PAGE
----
Incidentally, it amazes us how, even after only a short dose of the present Labour administration, our correspondent can think that they have the slightest interest in a classless, moneyless world of common ownership and democratic control. Imports and exports, wages and prices, god and dollar reserves, etc.—these are their obsessions. They are in fact up to their necks in the mire of capitalism.

We are told—and how many times have we heard it—that we should not challenge the Labour Party, but try to influence its policy instead. Presumably this means we should act as a ginger group, either boring from within or nibbling from without, but for what earthly purpose? As members, we would run the risk of expulsion and either way we would earn the hostility of the Labour rank and file. Certainly we would stand no chance of swinging the organisation over to Socialism—we might just as well try our luck with The Primrose League.

Our party learned this lesson from its inception, when some of our founder members were expelled from the old Social Democratic Federation for trying to preach Socialist ideas. We saw then that a Socialist Party must be completely independent of and hostile to all other parties, and must have Socialism as its sole aim. Only in this way have we been able to keep the idea alive—not an easy task and one which has not been made any lighter by the confusion and misunderstanding caused by the Labour Party.

Socialism is the only answer to the problems of the world today and we work ceaselessly for the time when the working class of the world will unite to achieve it. Far from agreeing that it should be shelved for any reason, the need for it grows more urgent with every passing day.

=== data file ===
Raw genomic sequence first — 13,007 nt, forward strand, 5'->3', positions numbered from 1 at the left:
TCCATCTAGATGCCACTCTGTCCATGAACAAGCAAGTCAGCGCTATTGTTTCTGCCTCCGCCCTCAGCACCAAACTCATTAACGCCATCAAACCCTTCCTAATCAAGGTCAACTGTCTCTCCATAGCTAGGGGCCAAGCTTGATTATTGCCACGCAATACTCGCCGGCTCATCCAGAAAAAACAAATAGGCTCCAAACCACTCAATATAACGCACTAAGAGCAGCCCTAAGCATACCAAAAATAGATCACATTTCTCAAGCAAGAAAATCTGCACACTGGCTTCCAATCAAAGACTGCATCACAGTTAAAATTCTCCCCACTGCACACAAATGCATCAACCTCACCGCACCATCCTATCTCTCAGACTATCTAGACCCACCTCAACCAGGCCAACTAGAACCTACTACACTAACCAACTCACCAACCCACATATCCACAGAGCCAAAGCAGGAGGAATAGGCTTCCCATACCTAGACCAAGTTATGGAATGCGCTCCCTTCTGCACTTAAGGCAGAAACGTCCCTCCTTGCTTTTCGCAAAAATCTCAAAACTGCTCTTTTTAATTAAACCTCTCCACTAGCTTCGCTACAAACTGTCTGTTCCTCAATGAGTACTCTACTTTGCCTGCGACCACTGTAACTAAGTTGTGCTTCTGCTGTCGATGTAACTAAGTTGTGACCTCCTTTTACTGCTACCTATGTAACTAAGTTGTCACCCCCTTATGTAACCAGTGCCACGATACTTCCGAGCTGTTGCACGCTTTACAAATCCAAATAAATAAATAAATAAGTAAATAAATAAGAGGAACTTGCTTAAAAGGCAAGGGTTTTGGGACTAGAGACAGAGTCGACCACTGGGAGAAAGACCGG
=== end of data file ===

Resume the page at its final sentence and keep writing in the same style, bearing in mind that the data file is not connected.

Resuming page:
Editorial Committee.

Mixed Media: The Ayn Lady (2015)

The Mixed Media Column from the August 2015 issue of the Socialist Standard

The Ayn Lady written and performed by Emma Kilbey, with Lennard Sillevis was produced at the Oval House theatre in Kennington, South London last year. Kilbey and Sillevis play three roles each: as Barker and Larkin, 'objectivist' management consultants attempting to crack through the Russian-doll layers of Ayn Rand, also as Ayn Rand and her husband Frank O'Connor and also as Rand apostles Nathaniel and Barbara Branden. Kilbey is mesmerizing in all three roles.

Rand is notorious as the author of Atlas Shrugged which promoted her 'objectivist' philosophy which boils down to: individuals need to pursue their own self-interest and their own happiness, that is their moral duty. She was anti-altruism, anti-self sacrifice, anti-welfare, big on laissez-faire capitalism, deregulation of the markets, and zero empathy. She wrote that the individual should 'exist for his own sake, neither sacrificing himself to others nor sacrificing others to himself' and extolled egoism as 'the virtue of selfishness.' The play shows how personal relationships suffer in the absence of empathy when Rand and Nathaniel Branden begin an open affair with the reluctant permission of their spouses. Kilbey also includes statements from Tory politicians such as Boris Johnson and former prime minister Margaret Thatcher which resonate with Ayn Rand's philosophy.